Rayshad working on an architecture project

Rayshad Dorsey

Georgetown, S.C.

Learning to Lead

A simple conversation was enough to propel Rayshad Dorsey forward.

The shy, small-town boy from South Carolina couldn't see his leadership potential — but his architecture professor could.

Rayshad's Path

A simple gift

At age 4 my mother gave me a Lego set. The wonder and imagination of building and creating took hold of my interest, and with her encouragement, I immersed myself in the world of design.

Rayshad posing with his Clemson class ring alongside his family.

A visit

Senior year of high school, I was invited to attend a PEER program at Clemson where I stayed with a student mentor. I was able to go to class with him and spent the weekend learning what it would be like to be an architecture student.

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A place to belong

Clemson was so different from my small high school and class of 70. I came from a culture that was predominately African-American, and I initially put a lot of pressure on myself being a minority student. Really, I was looking for where I fit in this new community.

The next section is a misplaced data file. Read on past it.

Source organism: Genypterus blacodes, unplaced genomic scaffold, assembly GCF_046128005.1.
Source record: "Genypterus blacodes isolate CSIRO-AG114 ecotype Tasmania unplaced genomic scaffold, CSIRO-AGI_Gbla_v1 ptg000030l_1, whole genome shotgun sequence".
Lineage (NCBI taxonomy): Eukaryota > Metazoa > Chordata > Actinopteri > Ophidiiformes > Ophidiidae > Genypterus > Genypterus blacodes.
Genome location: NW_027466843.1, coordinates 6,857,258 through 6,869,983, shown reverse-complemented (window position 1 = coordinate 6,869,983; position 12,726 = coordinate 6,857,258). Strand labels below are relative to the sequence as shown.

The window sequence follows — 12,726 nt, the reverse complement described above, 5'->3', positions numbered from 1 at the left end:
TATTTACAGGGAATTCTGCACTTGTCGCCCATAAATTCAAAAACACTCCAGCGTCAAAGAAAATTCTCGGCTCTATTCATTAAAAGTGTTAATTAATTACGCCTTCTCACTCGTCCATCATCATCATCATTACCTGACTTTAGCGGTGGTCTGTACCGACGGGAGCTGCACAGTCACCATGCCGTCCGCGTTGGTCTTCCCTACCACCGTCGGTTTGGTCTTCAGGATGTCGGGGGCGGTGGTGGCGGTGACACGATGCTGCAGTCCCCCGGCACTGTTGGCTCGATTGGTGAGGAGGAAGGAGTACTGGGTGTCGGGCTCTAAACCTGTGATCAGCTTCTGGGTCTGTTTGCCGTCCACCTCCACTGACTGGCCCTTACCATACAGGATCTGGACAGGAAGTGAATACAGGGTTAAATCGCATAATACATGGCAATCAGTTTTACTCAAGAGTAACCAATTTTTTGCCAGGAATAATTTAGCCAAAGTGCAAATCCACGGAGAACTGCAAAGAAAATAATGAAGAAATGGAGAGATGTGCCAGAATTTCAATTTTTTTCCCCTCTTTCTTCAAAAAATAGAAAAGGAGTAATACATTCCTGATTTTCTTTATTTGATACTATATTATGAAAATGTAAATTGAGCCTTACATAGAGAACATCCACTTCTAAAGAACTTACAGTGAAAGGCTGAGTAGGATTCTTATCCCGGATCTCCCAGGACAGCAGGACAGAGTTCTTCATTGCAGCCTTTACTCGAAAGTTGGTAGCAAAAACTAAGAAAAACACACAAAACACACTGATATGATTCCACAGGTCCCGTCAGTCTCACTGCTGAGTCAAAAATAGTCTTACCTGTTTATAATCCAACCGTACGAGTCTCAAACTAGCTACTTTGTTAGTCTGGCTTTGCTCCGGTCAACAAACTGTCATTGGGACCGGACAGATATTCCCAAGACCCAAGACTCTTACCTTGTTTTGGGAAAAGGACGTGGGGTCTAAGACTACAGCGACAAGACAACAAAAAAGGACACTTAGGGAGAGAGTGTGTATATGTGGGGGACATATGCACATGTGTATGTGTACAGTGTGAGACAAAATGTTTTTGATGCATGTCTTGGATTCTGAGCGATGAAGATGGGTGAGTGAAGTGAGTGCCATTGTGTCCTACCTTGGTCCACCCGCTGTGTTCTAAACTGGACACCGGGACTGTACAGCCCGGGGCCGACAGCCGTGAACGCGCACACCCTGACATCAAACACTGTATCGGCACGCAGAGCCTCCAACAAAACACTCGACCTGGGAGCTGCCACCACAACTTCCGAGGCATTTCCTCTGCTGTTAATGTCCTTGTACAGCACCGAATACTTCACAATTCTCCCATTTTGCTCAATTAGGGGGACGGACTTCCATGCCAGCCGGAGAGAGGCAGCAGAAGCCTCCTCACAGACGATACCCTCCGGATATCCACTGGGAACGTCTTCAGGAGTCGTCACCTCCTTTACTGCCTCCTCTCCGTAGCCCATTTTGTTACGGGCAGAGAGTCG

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An opportunity

My friends R.J. and Julian — who was my mentor during my campus visit — and I started talking about creating a National Organization of Minority Architect Students (NOMAS) chapter at Clemson. The architecture program here has so much legacy, and we wanted to start an organization to support that.

Rayshad with the Clemson National Organization of Minority Architect Students Chapter

A way forward

I signed up for a required sophomore architecture studio class and later discovered that my professor was going to be former Clemson President James Barker. I didn't realize then just how much the relationship we would create would push me personally and academically.

Defining   Moment

Ready for your first step?

While not every professor is going to become a close mentor — and even fewer will be a former university president — they will challenge you intellectually. And across campus you'll find people and organizations whose roles are to support you and help you find your place.

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